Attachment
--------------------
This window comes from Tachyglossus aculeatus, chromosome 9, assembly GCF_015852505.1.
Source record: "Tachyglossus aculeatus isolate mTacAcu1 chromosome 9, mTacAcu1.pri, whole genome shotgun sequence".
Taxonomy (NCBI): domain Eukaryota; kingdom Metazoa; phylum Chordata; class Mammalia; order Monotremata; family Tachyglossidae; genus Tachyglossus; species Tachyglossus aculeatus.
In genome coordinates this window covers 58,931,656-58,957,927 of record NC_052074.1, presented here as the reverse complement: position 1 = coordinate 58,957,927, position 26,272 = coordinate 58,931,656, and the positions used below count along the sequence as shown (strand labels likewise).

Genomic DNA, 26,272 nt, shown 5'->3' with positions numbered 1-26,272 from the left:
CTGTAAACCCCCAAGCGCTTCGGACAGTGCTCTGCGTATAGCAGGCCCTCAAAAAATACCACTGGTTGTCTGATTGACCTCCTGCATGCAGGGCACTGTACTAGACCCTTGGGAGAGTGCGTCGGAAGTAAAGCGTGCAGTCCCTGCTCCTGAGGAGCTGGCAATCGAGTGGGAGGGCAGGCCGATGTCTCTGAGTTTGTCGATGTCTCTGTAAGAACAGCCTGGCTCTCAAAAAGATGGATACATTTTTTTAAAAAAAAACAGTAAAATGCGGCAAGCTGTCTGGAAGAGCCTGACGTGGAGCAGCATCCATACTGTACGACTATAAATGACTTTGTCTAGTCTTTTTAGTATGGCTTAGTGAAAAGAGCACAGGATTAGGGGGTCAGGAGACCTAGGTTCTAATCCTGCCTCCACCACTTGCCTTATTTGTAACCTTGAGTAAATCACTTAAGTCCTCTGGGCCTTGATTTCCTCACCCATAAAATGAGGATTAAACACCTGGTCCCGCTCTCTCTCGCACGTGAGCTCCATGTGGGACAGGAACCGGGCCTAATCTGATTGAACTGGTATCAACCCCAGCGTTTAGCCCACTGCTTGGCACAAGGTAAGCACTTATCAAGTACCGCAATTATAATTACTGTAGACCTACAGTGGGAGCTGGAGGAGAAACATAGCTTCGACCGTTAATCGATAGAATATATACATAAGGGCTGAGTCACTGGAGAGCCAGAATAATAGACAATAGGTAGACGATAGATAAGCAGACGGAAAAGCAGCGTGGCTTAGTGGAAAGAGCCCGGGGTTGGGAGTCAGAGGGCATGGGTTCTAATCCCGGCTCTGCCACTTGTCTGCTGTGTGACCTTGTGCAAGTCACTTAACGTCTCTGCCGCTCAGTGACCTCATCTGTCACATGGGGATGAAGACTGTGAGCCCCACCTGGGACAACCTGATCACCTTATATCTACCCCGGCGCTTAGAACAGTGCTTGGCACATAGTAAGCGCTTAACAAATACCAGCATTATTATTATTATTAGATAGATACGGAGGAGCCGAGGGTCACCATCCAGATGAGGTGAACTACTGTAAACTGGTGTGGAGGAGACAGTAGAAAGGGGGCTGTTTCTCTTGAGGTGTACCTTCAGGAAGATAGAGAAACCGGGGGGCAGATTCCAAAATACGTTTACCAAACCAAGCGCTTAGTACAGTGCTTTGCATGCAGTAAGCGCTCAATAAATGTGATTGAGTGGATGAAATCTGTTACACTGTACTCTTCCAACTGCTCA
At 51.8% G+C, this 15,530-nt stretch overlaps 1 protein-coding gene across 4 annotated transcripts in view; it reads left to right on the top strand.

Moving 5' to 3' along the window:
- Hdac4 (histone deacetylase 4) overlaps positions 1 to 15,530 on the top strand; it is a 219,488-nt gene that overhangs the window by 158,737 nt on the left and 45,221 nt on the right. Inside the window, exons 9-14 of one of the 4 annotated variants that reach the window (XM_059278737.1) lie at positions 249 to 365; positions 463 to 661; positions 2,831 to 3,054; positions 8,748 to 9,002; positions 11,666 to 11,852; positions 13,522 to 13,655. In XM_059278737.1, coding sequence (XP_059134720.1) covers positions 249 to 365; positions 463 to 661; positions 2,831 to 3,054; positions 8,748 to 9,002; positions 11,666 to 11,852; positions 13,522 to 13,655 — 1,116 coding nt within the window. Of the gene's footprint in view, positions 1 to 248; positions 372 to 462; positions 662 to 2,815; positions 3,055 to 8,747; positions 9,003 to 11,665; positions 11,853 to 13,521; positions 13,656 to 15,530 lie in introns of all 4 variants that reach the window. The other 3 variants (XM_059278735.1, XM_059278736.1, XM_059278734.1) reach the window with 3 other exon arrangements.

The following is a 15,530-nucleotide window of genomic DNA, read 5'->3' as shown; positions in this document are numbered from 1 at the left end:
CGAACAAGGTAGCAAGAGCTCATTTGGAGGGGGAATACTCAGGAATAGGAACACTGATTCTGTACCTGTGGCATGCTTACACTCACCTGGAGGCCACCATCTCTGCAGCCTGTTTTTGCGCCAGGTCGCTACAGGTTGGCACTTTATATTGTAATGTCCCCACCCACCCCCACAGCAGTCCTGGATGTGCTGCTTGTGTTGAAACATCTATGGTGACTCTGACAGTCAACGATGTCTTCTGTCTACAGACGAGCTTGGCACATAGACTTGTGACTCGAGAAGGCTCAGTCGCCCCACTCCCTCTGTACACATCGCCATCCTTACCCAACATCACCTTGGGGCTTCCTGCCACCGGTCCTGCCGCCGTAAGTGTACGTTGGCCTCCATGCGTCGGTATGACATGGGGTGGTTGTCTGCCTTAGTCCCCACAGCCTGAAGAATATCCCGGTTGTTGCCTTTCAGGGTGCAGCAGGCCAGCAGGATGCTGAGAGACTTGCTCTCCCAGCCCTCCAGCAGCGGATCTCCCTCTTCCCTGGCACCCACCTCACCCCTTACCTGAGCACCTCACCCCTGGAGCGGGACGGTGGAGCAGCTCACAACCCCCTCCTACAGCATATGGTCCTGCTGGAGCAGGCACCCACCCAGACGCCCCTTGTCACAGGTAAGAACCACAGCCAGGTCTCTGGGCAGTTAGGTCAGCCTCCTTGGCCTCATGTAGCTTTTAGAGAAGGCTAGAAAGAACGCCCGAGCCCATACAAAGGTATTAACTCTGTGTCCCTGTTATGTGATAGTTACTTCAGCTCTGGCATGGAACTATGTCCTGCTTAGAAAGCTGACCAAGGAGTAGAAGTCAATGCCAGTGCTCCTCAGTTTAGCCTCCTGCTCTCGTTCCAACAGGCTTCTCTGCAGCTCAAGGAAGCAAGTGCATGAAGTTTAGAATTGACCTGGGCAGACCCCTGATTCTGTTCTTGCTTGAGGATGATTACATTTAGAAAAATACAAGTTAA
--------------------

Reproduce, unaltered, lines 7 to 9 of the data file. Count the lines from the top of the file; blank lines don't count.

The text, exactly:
At 51.8% G+C, this 15,530-nt stretch overlaps 1 protein-coding gene across 4 annotated transcripts in view; it reads left to right on the top strand.

Moving 5' to 3' along the window:
- Hdac4 (histone deacetylase 4) overlaps positions 1 to 15,530 on the top strand; it is a 219,488-nt gene that overhangs the window by 158,737 nt on the left and 45,221 nt on the right. Inside the window, exons 9-14 of one of the 4 annotated variants that reach the window (XM_059278737.1) lie at positions 249 to 365; positions 463 to 661; positions 2,831 to 3,054; positions 8,748 to 9,002; positions 11,666 to 11,852; positions 13,522 to 13,655. In XM_059278737.1, coding sequence (XP_059134720.1) covers positions 249 to 365; positions 463 to 661; positions 2,831 to 3,054; positions 8,748 to 9,002; positions 11,666 to 11,852; positions 13,522 to 13,655 — 1,116 coding nt within the window. Of the gene's footprint in view, positions 1 to 248; positions 372 to 462; positions 662 to 2,815; positions 3,055 to 8,747; positions 9,003 to 11,665; positions 11,853 to 13,521; positions 13,656 to 15,530 lie in introns of all 4 variants that reach the window. The other 3 variants (XM_059278735.1, XM_059278736.1, XM_059278734.1) reach the window with 3 other exon arrangements.